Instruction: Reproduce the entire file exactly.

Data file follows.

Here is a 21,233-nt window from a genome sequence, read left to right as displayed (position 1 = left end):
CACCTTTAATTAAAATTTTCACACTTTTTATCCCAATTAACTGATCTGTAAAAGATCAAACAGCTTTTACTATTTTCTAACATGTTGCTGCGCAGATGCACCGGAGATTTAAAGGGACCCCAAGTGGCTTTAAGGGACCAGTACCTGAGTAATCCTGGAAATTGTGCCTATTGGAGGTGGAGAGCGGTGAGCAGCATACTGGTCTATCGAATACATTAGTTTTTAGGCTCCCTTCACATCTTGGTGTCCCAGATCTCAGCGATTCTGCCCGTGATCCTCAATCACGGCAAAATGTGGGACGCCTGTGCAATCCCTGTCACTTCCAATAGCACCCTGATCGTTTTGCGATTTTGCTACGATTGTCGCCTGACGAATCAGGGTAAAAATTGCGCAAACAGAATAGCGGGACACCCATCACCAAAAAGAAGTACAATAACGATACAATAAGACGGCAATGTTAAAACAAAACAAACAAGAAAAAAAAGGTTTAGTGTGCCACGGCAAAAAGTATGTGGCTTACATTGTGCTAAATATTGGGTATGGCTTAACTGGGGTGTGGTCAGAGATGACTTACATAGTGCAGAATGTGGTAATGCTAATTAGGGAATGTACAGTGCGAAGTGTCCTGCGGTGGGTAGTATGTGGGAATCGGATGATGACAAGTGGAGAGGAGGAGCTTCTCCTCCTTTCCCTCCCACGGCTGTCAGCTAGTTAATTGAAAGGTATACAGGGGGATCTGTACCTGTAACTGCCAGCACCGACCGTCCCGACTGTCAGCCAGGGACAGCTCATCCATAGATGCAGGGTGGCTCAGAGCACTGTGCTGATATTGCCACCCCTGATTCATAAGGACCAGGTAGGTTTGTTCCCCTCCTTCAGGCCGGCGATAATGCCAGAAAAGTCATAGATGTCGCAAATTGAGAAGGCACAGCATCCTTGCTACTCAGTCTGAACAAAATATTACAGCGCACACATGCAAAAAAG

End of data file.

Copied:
Here is a 21,233-nt window from a genome sequence, read left to right as displayed (position 1 = left end):
CACCTTTAATTAAAATTTTCACACTTTTTATCCCAATTAACTGATCTGTAAAAGATCAAACAGCTTTTACTATTTTCTAACATGTTGCTGCGCAGATGCACCGGAGATTTAAAGGGACCCCAAGTGGCTTTAAGGGACCAGTACCTGAGTAATCCTGGAAATTGTGCCTATTGGAGGTGGAGAGCGGTGAGCAGCATACTGGTCTATCGAATACATTAGTTTTTAGGCTCCCTTCACATCTTGGTGTCCCAGATCTCAGCGATTCTGCCCGTGATCCTCAATCACGGCAAAATGTGGGACGCCTGTGCAATCCCTGTCACTTCCAATAGCACCCTGATCGTTTTGCGATTTTGCTACGATTGTCGCCTGACGAATCAGGGTAAAAATTGCGCAAACAGAATAGCGGGACACCCATCACCAAAAAGAAGTACAATAACGATACAATAAGACGGCAATGTTAAAACAAAACAAACAAGAAAAAAAAGGTTTAGTGTGCCACGGCAAAAAGTATGTGGCTTACATTGTGCTAAATATTGGGTATGGCTTAACTGGGGTGTGGTCAGAGATGACTTACATAGTGCAGAATGTGGTAATGCTAATTAGGGAATGTACAGTGCGAAGTGTCCTGCGGTGGGTAGTATGTGGGAATCGGATGATGACAAGTGGAGAGGAGGAGCTTCTCCTCCTTTCCCTCCCACGGCTGTCAGCTAGTTAATTGAAAGGTATACAGGGGGATCTGTACCTGTAACTGCCAGCACCGACCGTCCCGACTGTCAGCCAGGGACAGCTCATCCATAGATGCAGGGTGGCTCAGAGCACTGTGCTGATATTGCCACCCCTGATTCATAAGGACCAGGTAGGTTTGTTCCCCTCCTTCAGGCCGGCGATAATGCCAGAAAAGTCATAGATGTCGCAAATTGAGAAGGCACAGCATCCTTGCTACTCAGTCTGAACAAAATATTACAGCGCACACATGCAAAAAAG